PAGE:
Using standards doesn’t make it right

February 11, 2008

15 Comments

Topics: Semantics, Web standards.

The Wikipedia article on Standards in software contains a very good definition of standards, particularly as we might need to view them when talking about web standards: Standards (software) Software standards enable software to interoperate. Many things are (somewhat) arbitrary, so the important thing is that everyone agree on what they are. Software standards is one of the Unsolved problems in software engineering On the whole, the article at Wikipedia is a good example of what isn’t so great about […]

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Graph the Semantic HTML Structure of Your Web Page

January 24, 2008

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Topics: Semantics, Web standards.

In October of 2006, I published a brief article about Marcel Salathé’s interesting Java Applet to generate node graphs of web page structure. In that article, I stated: I’d love to be able to produce graphs where I chose the color coding pattern for particular tags. I could set all non-semantic tags to be bright red, to easily spot the condition of a site in that respect. I could focus my attentions on inline versus block elements, or I could […]

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Supporting Standards that Support Accessibility

December 23, 2007

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Topics: Accessibility, Semantics, Web standards.

The justification that a web site is accessible because it “follows standards” contains a serious fallacy. Specifically, the assumption that standards support accessibility. One root of current standard accessibility practice is conformance to the HTML (HyperText Markup Language) or XHTML (eXtensible HyperText Markup Language – HTML reformulated as XML (eXtensible Markup Language)) standards set by the World Wide Web Consortium (W3C (World Wide Web Consortium)). This is a fine practice, and certainly should be maintained. Using correct syntax and following […]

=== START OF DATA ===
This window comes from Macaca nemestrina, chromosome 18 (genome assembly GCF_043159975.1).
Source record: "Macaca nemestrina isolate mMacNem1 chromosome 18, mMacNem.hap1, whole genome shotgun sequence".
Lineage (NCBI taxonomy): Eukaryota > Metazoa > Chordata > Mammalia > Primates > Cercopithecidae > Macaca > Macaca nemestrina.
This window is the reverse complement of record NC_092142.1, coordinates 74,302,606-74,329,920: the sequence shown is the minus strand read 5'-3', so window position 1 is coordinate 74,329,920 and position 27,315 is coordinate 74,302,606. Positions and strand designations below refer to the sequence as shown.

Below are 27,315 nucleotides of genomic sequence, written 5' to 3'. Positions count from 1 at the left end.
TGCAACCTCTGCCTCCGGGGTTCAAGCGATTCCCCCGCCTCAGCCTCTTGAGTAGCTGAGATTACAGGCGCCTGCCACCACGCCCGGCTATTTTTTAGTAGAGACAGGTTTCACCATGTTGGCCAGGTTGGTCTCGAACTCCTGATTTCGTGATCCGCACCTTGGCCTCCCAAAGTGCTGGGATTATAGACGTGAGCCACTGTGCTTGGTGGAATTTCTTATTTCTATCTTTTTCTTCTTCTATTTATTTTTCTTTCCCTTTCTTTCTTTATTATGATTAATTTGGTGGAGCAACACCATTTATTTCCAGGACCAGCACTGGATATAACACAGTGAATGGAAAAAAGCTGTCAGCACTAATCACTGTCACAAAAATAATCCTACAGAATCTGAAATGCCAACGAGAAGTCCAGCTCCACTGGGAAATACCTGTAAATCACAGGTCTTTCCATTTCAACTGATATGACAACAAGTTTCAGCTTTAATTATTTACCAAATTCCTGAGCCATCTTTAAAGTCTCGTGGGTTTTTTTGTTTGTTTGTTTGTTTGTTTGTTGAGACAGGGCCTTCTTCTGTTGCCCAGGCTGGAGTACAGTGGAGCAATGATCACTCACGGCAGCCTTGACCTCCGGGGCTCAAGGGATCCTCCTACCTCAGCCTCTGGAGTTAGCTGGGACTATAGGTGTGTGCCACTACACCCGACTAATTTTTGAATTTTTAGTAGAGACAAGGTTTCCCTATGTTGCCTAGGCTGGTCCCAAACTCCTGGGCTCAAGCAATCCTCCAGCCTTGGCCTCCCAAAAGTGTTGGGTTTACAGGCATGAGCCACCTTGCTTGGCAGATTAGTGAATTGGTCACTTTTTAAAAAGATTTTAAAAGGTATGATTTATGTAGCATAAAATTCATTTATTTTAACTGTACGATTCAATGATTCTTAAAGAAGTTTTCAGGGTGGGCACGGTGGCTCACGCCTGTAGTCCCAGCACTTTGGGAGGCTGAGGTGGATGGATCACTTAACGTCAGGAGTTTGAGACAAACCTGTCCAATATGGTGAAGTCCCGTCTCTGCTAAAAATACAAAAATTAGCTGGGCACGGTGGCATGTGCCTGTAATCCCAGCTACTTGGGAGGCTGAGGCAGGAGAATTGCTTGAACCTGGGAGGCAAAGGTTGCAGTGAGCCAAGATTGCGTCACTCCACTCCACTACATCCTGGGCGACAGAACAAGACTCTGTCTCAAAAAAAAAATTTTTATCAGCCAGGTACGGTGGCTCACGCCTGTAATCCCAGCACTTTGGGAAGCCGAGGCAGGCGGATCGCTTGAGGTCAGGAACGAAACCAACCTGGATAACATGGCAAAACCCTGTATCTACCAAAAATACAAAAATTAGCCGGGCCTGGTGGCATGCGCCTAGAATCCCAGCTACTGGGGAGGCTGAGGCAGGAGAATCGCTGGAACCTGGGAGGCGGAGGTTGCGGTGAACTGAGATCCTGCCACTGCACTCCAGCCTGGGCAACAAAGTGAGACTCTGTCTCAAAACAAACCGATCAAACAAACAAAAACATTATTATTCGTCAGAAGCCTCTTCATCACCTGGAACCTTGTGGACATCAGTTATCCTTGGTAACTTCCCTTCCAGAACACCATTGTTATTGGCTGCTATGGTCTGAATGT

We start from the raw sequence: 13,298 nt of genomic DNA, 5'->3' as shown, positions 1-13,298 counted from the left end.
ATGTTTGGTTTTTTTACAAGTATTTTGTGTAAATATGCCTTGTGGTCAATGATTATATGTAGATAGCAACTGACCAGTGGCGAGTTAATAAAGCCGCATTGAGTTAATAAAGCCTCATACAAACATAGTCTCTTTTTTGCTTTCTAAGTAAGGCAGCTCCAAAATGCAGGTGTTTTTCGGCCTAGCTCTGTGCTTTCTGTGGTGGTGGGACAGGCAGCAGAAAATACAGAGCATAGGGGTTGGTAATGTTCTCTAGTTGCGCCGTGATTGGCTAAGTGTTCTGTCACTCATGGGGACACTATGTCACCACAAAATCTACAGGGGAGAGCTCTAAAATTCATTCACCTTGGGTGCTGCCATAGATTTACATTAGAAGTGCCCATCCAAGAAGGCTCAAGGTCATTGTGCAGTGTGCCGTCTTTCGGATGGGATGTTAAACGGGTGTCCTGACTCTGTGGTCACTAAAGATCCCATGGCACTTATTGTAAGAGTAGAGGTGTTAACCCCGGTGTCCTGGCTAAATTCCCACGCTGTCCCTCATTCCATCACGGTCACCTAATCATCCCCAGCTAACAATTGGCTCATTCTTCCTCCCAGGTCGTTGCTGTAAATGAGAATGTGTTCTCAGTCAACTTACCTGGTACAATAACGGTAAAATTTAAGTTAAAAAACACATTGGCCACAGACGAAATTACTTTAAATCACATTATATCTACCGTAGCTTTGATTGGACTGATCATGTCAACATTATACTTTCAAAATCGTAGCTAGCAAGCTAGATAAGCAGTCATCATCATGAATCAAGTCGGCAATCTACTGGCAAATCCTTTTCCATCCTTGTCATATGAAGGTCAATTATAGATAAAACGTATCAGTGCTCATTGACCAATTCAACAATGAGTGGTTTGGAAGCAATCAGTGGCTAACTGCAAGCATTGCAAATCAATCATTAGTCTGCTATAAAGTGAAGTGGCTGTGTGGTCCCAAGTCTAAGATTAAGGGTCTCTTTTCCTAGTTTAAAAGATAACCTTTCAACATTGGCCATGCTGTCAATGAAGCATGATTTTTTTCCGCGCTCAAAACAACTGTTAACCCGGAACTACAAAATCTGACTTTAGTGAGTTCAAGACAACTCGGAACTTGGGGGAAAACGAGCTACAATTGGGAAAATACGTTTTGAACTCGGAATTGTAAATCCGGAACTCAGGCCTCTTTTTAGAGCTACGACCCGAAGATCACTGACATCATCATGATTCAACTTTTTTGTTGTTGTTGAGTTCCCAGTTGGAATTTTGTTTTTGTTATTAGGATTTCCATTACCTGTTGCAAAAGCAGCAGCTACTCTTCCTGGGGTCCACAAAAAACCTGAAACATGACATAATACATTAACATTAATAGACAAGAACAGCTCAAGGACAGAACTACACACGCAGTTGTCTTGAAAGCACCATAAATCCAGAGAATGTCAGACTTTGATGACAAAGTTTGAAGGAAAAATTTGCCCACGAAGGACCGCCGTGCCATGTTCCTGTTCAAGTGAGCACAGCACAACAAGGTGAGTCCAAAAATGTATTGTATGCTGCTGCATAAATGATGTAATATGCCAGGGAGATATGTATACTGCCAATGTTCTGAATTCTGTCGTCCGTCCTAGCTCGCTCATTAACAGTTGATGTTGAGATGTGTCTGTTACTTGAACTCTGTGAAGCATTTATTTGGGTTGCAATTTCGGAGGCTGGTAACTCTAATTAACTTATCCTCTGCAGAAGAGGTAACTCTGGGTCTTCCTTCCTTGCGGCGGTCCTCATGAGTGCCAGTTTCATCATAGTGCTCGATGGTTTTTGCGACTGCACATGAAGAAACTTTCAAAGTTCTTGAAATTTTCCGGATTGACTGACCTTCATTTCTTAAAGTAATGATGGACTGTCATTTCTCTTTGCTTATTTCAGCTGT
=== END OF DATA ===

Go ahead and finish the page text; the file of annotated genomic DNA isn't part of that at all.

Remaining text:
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Thoughts about Content Labeling and Data

December 5, 2007

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Topics: Accessibility, Semantics, Usability.

Interestingly, it appears that some of the ideas discussed in this article are actually being actively tested by Google. As of September 2009, it appears that Google is actually putting this concept into practice. An interesting thought in indexing and handling page structure is the concept that different areas of a single page can be identified and considered independently from surrounding bodies of content. This particularly applies to specific and readily identifiable data-types, such as phone numbers, postal codes, or […]

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CSS3: On Grid Positioning and Layout

September 20, 2007

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Topics: Semantics, Web standards.

Following up on tables and CSS (Cascading Style Sheets), the grid model of layout execution is part of the CSS level 3 working draft. The specifications for the grid layout module being discussed were released on September 5, 2007. This module describes integration of grid-based layout (similar to the grids traditionally used in books and newspapers) with CSS sizing and positioning. Document Abstract Semantically, the grid layout system is a nice development — it is a system explicitly and exclusively […]

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